The BBB is not a fan of BBB.
The Better Business Bureau, a nonprofit organization that helps consumers settle disputes with companies and warns about potentially bad-faith actors, has given the LaVar Ball's Big Baller Brand a failing grade for its interactions with customers.
"BBB files indicate that this business has a pattern of complaints," the organization said on its website's alert and actions section. "Specifically, customer complaints allege that after placing an order they experience a delay of weeks or even months to receive their order. Some consumers are also alleging receiving the incorrect item(s) or not receiving item(s) at all.
"Consumers are also alleging poor customer service as company does not provide a phone number where consumers can contact them and when emailing the company consumers receive a generic email in response or no response at all. On November 8, 2017 BBB notified the business of our concerns and requested their voluntary cooperation in eliminating the pattern of consumer complaints. As of today, the business has not responded to our request."
Big Baller Brand's problems with the Better Business Bureau were first noted by TMZ.
There were 32 complaints filed with the Bureau about the Big Baller Brand -- of those, the company failed to respond to 12 and failed to resolve five. Ten complaints were resolved to the customer's satisfaction.
Among the complaints were problems with delivery issues and incorrect orders when they were delivered.
Another complained that a sweatshirt ordered in October had not been delivered by late December.
On Monday, Ball responded to reports about the Better Business Bureau's issue with his company.
"We honestly thought the Better Business Bureau was out of business. The new BBB stands for the Big Baller Brand," said Ball, according to ESPN reporter Darren Rovell.
Gift of a game
For many years, Ayad Shamsaldin risked his life on a daily basis for a country he had never visited.
He was born in Iraq and he went to high school in Mosul. He learned English and became an interpreter. He knew the challenges the United States military was having in his country, and he wanted to help.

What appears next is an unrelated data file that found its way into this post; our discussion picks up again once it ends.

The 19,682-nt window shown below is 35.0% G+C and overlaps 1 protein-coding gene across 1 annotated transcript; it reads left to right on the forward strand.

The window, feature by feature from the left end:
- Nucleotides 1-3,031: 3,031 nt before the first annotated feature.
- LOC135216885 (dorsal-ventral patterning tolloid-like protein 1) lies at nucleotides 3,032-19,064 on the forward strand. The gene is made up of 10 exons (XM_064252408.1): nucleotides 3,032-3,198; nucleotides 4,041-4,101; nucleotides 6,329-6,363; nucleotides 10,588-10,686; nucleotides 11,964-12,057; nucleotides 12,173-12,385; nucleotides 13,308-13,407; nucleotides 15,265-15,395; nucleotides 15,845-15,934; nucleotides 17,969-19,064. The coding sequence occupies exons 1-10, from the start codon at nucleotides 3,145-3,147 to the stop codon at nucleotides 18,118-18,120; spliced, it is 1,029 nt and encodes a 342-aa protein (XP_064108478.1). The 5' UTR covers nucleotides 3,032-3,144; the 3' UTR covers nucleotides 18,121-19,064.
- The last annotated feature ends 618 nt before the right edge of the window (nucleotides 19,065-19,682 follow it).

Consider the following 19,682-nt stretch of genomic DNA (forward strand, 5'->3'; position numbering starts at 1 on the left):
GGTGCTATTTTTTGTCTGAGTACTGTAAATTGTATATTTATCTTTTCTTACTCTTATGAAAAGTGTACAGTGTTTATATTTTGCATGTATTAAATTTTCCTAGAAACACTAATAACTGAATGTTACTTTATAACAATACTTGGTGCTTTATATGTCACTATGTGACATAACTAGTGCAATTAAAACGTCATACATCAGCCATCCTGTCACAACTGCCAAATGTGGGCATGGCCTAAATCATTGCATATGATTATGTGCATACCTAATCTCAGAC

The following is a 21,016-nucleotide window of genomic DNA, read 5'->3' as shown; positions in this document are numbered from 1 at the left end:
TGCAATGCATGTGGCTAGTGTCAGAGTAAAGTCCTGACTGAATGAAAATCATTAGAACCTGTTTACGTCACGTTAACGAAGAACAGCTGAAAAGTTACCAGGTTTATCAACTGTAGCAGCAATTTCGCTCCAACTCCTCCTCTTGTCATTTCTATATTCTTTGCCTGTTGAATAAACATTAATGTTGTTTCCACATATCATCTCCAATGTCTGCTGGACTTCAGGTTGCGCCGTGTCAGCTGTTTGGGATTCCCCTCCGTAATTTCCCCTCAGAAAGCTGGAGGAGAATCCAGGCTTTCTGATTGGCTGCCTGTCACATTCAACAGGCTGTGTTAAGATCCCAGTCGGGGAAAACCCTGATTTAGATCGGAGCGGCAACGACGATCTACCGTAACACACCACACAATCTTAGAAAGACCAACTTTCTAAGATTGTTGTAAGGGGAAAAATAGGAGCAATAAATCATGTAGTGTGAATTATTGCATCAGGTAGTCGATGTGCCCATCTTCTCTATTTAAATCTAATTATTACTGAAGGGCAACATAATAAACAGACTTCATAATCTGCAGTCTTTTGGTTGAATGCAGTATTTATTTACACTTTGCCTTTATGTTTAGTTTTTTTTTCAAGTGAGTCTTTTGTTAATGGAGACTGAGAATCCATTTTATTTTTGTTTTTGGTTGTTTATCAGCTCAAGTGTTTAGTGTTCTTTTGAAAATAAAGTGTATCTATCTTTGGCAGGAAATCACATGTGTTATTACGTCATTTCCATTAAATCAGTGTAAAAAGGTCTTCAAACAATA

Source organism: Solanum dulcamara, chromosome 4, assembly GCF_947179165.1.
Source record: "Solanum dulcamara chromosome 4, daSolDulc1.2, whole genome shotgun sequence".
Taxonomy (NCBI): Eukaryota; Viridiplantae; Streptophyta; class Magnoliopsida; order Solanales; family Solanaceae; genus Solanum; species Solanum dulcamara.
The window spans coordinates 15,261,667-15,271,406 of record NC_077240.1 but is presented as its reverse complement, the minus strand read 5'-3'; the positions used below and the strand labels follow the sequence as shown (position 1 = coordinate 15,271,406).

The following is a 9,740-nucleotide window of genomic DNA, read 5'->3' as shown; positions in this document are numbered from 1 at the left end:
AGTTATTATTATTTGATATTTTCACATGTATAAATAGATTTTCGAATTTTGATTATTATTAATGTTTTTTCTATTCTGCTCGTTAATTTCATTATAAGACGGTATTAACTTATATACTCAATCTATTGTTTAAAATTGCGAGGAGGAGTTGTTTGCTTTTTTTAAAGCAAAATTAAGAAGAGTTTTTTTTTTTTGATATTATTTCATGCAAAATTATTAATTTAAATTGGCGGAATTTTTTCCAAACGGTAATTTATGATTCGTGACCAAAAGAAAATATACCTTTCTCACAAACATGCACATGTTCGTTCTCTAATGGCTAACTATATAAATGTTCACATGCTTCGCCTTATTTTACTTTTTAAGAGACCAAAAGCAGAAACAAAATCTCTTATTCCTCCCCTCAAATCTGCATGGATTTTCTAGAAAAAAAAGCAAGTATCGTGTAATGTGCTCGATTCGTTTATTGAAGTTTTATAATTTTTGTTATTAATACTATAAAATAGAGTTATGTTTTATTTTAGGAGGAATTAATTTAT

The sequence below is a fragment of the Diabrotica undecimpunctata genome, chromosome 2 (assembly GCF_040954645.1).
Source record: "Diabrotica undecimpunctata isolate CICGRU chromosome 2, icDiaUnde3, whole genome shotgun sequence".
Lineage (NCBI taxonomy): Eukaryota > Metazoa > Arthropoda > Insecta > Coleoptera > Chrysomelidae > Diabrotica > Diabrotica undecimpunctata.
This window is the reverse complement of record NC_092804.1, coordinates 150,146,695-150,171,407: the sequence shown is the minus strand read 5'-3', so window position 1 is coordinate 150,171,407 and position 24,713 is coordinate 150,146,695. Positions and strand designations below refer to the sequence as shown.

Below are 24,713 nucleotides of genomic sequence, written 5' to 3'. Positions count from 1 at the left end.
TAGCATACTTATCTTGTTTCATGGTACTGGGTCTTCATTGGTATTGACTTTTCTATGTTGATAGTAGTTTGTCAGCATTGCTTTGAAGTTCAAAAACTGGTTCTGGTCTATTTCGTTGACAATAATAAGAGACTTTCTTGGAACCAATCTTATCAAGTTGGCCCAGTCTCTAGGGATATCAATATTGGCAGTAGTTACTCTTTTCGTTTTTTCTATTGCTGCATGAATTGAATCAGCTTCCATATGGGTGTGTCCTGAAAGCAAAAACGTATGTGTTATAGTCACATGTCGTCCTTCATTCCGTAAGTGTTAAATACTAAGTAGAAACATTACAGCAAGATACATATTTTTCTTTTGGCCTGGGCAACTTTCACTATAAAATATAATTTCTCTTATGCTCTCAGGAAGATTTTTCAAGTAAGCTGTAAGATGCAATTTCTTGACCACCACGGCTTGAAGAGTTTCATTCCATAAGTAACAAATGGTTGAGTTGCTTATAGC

"I kept hearing and seeing there were a lot of incidents when things went very badly because there was a language barrier," said Shamsaldin, 29. "That shouldn't have happened. We could use our skill to prevent that from happening."
For years he worked with the U.S. Army. For years his life was in danger.
"I'd look outside a window of our vehicle and every civilian vehicle that passed by, I thought, 'OK this is the one, this is the one that will blow up,'" he said. "And every one that passes, it was like I was reborn."
Shamsaldin has been reborn since, in other ways. He applied for and received a special immigrant visa and came to the U.S. in 2013. He met another refugee, an Afghan woman named Rana, and they married. And on Sunday, they went to their first football game, courtesy of Jacksonville Jaguars team owner Shad Khan.
The billionaire was once a newcomer to this country as well, arriving at age 16 from Pakistan and washing dishes for $1.20 an hour. Last week, he offered 1,000 tickets to local refugees from around the world and also evacuees from last year's hurricanes. Khan paid for transportation, food and merchandise. Shamsaldin and his wife boarded a school bus at 10 a.m. Sunday and had no idea what to expect.
"I really appreciate what Shad Khan did," he said, "not just for us but for everyone. It's my first time ever in a football stadium."
Jacksonville's 10-3 victory over Buffalo on Sunday was the lowest-scoring playoff games since which game?
The Pittsburgh Steelers defeated the New England Patriots 7-6 on Jan. 3, 1998, in the AFC divisional round.
Sports on 01/09/2018
Print Headline: LaVar Ball's company given an 'F'